Forget Cleopatra: Women Should Idolise Real Women, Not Shakespeare's Heroines

An academic claims women should model themselves on fictional characters from Shakespeare's plays, rather than Kim Kardashian. But, we have a better idea

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Who were your female role models growing up?

Emeline Pankhurst?

Nora Ephron?

Malala Yousafzai?

Well, one head teacher suggests we should use Shakespeare's heroines as our role models instead of reality stars like Kim Kardashian-West.

At the annual meeting of the Headmasters' and Headmistresses' Conference yesterday, head teacher of Wimbledon High School Jane Lunnon said girls should focus on fictional characters like Cleopatra 'who wield power and influence in a man's world'.

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'Cleopatra shows that you can be both flawed and brilliant,' Lunnon explained, following a poll from the south-west London girls' school that revealed many students look up to popular culture stars such as Taylor Swift and the Kardashians.

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While we understand that idolising women on the basis of their popularity, fame and beauty isn't such a great practice, we're not quite sure Shakespeare's heroines are a good alternative.

Let us explain.

You only have to look at plays such as Macbeth, Hamlet and The Taming of the Shrew to see Shakespeare's women are often depicted as weak, deceptive, submissive and often, cruelly, are also often secondary characters to men.

When women are portrayed as independent, strong or virtuous in the cases of Hamlet's Ophelia, Juliet Capulet or Lady Macbeth, they often end up being sexualised, killed as a result of lost innocence, raped, depicted as witty but unmarriable, have their tongues cut out, reduced to the archetypal femme fatal or wrongly accused of adultery.

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Snaps for Shakespeare...

Even Cleopatra – who is a powerful, strong-willed character in charge of an army – is portrayed as being obsessed with her lover Anthony, trying to win him back by pretending she killed herself (great plan, love) and ultimately commits suicide with snake poison.

Basically, it sucks to be a woman in Shakespeare's plays.

There's a pretty expansive gulf of time between Cleopatra and Kim Kardashian, which is full of complex, inspirational and intelligent women we can choose from to look up to.

Besides, why look to fiction when you can take inspiration from real women who have fought for equal rights, campaigned against injustices and empowered other women across the world?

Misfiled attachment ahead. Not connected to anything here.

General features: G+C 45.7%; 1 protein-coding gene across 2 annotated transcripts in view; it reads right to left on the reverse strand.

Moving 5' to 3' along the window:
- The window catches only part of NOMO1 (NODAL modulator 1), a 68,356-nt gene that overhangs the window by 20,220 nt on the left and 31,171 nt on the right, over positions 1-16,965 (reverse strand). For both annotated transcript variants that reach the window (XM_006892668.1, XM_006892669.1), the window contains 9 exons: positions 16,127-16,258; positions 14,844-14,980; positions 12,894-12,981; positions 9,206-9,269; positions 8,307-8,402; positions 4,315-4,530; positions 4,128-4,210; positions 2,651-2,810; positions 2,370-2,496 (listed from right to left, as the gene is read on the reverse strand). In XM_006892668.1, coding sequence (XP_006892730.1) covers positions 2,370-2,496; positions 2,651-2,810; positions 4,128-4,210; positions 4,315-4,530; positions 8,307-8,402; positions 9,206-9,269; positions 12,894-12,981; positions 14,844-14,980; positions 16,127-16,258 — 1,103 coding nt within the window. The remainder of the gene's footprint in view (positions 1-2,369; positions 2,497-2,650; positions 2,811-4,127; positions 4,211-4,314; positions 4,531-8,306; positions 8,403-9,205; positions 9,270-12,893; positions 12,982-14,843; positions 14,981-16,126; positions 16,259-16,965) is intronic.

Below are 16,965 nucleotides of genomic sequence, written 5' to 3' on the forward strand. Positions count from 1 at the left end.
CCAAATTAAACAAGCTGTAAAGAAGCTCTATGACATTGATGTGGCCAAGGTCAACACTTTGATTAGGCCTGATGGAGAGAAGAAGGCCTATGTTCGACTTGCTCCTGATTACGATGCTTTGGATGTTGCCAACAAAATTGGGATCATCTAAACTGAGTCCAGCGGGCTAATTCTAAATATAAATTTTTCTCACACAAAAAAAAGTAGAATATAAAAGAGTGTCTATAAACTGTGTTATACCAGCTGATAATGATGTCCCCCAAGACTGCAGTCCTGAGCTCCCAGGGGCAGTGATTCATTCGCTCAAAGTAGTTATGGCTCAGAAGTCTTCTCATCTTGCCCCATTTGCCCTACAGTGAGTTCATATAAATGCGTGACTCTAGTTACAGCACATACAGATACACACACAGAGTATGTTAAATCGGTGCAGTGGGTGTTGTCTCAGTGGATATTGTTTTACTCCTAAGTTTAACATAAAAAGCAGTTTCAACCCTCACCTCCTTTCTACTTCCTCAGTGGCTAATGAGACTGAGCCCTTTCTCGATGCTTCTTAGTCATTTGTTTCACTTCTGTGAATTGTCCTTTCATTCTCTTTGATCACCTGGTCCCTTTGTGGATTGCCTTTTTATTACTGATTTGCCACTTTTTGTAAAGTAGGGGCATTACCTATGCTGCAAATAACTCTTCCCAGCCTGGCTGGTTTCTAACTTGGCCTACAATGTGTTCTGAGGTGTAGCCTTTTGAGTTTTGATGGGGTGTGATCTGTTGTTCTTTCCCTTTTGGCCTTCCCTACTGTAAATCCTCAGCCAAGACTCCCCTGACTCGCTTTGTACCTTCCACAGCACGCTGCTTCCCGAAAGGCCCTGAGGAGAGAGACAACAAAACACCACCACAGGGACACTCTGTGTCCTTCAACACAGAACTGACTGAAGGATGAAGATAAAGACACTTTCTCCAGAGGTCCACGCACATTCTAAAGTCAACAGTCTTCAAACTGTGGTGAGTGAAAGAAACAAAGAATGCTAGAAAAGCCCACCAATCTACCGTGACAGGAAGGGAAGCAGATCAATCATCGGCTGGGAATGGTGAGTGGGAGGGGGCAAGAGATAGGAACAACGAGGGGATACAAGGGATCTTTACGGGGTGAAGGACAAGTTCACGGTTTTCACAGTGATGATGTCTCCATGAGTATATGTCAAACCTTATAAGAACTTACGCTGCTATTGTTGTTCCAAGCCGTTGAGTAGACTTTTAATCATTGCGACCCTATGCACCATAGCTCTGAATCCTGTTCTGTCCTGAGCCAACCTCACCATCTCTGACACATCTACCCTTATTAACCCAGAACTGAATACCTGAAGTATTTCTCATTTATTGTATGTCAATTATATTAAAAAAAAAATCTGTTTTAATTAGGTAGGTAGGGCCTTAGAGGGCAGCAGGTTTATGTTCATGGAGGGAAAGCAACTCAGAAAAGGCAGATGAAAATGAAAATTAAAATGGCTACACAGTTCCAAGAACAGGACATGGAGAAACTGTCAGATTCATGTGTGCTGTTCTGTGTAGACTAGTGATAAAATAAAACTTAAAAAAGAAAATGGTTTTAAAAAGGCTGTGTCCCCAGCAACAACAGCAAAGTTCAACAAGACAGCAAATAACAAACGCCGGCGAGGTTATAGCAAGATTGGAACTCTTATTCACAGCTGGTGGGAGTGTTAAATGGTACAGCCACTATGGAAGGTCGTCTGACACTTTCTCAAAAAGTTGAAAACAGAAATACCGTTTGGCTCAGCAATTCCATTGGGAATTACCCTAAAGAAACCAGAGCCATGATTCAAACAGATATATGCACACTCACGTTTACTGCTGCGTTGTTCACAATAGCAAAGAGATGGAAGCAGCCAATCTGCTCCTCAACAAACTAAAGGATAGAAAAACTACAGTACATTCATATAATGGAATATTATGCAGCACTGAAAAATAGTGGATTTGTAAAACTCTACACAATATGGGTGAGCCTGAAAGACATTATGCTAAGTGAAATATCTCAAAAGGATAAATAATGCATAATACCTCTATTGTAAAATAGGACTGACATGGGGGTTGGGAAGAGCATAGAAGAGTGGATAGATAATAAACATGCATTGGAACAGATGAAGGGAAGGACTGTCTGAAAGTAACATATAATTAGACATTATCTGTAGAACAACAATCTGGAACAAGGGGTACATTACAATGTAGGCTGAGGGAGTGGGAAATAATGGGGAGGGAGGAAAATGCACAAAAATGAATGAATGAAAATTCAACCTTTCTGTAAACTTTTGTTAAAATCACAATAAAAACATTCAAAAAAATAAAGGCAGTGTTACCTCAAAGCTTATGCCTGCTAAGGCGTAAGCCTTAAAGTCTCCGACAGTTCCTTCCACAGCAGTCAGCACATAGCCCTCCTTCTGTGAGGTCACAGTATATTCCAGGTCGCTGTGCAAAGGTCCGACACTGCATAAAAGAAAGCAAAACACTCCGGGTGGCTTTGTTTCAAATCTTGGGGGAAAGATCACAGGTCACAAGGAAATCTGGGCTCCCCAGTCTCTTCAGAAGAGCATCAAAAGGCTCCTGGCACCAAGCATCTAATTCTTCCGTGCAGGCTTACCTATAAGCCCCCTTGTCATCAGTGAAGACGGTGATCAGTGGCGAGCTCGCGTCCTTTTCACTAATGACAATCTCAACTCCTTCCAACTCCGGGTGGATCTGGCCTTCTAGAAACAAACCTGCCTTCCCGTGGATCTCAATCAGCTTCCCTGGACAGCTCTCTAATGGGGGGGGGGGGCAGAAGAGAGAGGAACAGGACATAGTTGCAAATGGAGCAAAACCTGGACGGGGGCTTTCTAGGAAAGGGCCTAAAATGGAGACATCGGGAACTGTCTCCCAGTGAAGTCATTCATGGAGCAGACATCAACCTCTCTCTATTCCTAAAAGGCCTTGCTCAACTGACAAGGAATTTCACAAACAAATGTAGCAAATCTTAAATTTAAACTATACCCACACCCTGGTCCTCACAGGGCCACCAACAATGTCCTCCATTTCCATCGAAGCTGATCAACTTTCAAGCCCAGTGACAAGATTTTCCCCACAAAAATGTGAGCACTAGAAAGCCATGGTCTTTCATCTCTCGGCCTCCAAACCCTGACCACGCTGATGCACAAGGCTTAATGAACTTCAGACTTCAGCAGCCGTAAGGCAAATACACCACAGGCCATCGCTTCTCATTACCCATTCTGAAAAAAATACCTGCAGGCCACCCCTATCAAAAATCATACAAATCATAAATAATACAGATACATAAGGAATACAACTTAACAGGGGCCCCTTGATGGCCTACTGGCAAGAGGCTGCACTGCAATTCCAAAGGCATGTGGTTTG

We've rounded up our list of current day female role models that continue to inspire us:

Natasha Bird, Digital Content Editor

Camilla Long, not for all things in life, as I don't always agree with her, but because her transferred epithets are on point and she inspires me to keep my writing creative.

Chelsea Handler because I feel like she's my spirit animal. She's irreverent, ridiculous, sometimes utterly shameless, hilarious and challenging to a lot of idiot male egos out there. She's also proof you don't have to be perfect or sage or angelic to be happy and successful and have good friends.

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Unsah Malik, Social Media Manager

Mindy Kaling FTW. She's so real, honest and open about all the struggles females face – and is also very headstrong and talented. I love that she's the creator and star of The Mindy Project. Plus, are you following her Twitter? She's hilarious!

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Elizabeth Cooney, Senior Designer

Chimamanda Ngozi Adichie. The characters in her novels are raw and relatable; with them she tackles issues of feminism and race in a sensitive, but fearless way. And her TED talk 'We should all be feminists' is one of the most eloquent speeches about gender equality that I've heard. The printed transcript is one of my most prized books.

Bibby Sowray, Digital News and Features Editor

Goldie Hawn. I grew up with Goldie. Private Benjamin, Death Becomes Her and HouseSitter are the films I remember most from childhood, and they are the reason I loved her initially. She was witty, beautiful and independent. But as I've got older I've realised that off-screen she's just as fabulous, but in a totally different way.

I love that she's never tried to be edgy. She's imperfect and happy to talk about it, a keen philanthropist and activist, but above all she's a true optimist – I think that is an invaluable quality to aspire to.

Sara Semic, Features Intern

Rupi Kaur. She's a Toronto-based author and poet who wrote the poetry collection 'Milk and Honey' which recounts experience of love, loss, abuse, survival and what it is to be a woman in really beautiful and personal way. Reading her work was a soothing, cathartic experience for me because the truth in her minimal but exquisitely worded poems made me think about female empowerment in a new light.

Who are your female role models? Let us know @ELLEUK

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